Each subdocument may be associated with one or more categories from a predetermined set of categories, according to the content of the subdocument. The categories may be arranged in a hierarchy of categories, and may even reside in an ontology of categories. Categories may relate to topics, themes and may be classes or instances (or both) in an ontology.
According to embodiments of the present invention, the metadata may include the categories, or references to the categories, that are associated with each
subdocument. For example, the reference to the categories might be pointers, or the like, to a repository containing the categories.
The method may include assigning a relevance score to each associated category, the relevance score indicating a derived degree of relevance of the category to the respective subdocument. For example, the relevance score might reflect how often certain characteristics or features of the subdocument occur, where it is known that the certain characteristics or features are associated with the categories. Another potential method of determining relevance is to manually assess the relevance of subdocuments to categories. This manual method would typically be carried out by an expert in the domain of the categories in question.
In any event, the metadata may include pointers to documents in the repository. The pointers may identify the locations of subdocuments within the documents.
According to a second aspect, the present invention provides a method of retrieving documents of interest from a document repository, including: indexing documents according to an embodiment of the first aspect of the invention; submitting a search context; using the search context, on the basis of the categories that have been associated with the subdocuments, to identify documents of interest by reference to the metadata; and returning information relating to the identified documents of interest.
The information relating to the identified documents of interest may comprise a consolidated document. Then, the consolidated document may be generated to include text from at least some of the subdocuments and a link, associated with each subdocument text, to the respective document in the document repository.
The search context may comprise a search query. Additionally, or alternatively, the search context may comprise a user interest profile including categories of interest to
the respective user. Then, the text of the subdocuments may be ordered according to the categories of interest.
Each category in the user interest profile may have an associated weighting indicating a degree of interest to the user. Then, the text of the subdocuments may be ordered according to the degree of interest. Additionally, or alternatively, the amount of text provided for each subdocument may also vary depending on the degree of interest; for example, with relatively more text being provided if there is a relatively high degree of interest.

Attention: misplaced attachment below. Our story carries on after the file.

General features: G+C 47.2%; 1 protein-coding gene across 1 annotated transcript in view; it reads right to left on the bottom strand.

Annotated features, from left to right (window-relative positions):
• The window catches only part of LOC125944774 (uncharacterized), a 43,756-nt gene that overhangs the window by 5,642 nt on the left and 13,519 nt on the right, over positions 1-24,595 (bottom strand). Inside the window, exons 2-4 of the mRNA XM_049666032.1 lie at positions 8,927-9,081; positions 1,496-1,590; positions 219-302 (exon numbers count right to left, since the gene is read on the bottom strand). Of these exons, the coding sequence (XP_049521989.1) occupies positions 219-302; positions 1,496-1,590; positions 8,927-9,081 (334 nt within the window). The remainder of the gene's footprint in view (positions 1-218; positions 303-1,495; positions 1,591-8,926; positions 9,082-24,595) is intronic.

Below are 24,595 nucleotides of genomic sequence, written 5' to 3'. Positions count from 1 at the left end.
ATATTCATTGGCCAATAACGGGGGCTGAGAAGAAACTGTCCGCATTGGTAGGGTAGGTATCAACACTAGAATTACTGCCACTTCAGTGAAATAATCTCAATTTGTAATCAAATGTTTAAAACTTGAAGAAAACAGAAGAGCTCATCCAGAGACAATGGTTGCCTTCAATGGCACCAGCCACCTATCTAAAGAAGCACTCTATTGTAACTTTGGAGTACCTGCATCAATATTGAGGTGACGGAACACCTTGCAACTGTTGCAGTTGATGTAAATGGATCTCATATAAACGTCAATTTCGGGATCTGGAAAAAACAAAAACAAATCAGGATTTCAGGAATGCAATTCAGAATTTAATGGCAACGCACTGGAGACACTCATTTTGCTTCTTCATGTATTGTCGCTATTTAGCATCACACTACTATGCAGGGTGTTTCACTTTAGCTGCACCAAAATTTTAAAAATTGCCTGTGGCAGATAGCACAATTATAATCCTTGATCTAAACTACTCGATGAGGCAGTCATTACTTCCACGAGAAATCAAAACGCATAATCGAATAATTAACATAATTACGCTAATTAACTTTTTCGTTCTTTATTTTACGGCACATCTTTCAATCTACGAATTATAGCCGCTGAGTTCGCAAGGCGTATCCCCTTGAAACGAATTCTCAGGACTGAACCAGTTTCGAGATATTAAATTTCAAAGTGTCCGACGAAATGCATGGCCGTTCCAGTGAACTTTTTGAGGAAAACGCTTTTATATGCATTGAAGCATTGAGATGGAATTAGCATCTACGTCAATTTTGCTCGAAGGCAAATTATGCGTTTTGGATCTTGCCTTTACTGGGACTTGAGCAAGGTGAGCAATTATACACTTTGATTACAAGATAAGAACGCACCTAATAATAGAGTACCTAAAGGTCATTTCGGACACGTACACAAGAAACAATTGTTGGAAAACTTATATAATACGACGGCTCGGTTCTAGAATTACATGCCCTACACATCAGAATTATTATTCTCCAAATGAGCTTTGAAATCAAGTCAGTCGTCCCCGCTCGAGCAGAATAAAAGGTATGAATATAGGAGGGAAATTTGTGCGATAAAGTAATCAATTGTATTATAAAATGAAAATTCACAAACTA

The consolidated document may also display categories that are relevant to the documents of interest. The categories may be arranged according to the degree of relevance of the categories to the documents of interest. The consolidated document may be arranged so that a user can select one or more of the displayed categories, causing a re-ordering of the documents into a new consolidated document, in accord with the category that was selected.
Furthermore, the information relating to the identified documents of interest may comprise one or more summarised extracts of text. The summarised text may comprise a summarised portion of text from a document or from a subdocument.
According to a third aspect, the present invention provides a system adapted to perform a method according to an embodiment of the present invention.
Other aspects and embodiments of the present invention include search engine processes and systems adapted to retrieve documents of interest from a document repository, the documents having been indexed, as described herein, including receiving a submitted search context, using the search context, on the basis of the categories that have been associated with the subdocuments, to identify documents of interest by reference to the metadata, and returning information relating to the identified documents of interest. Also, aspects and embodiments of the invention
include pre-processing software and systems adapted to pre-process documents, as described herein. Furthermore, aspects and embodiments of the present invention include computer program products including instructions encoded on a computer- readable medium and configured to enable a process to perform a method according to any other aspect or embodiment of the present invention.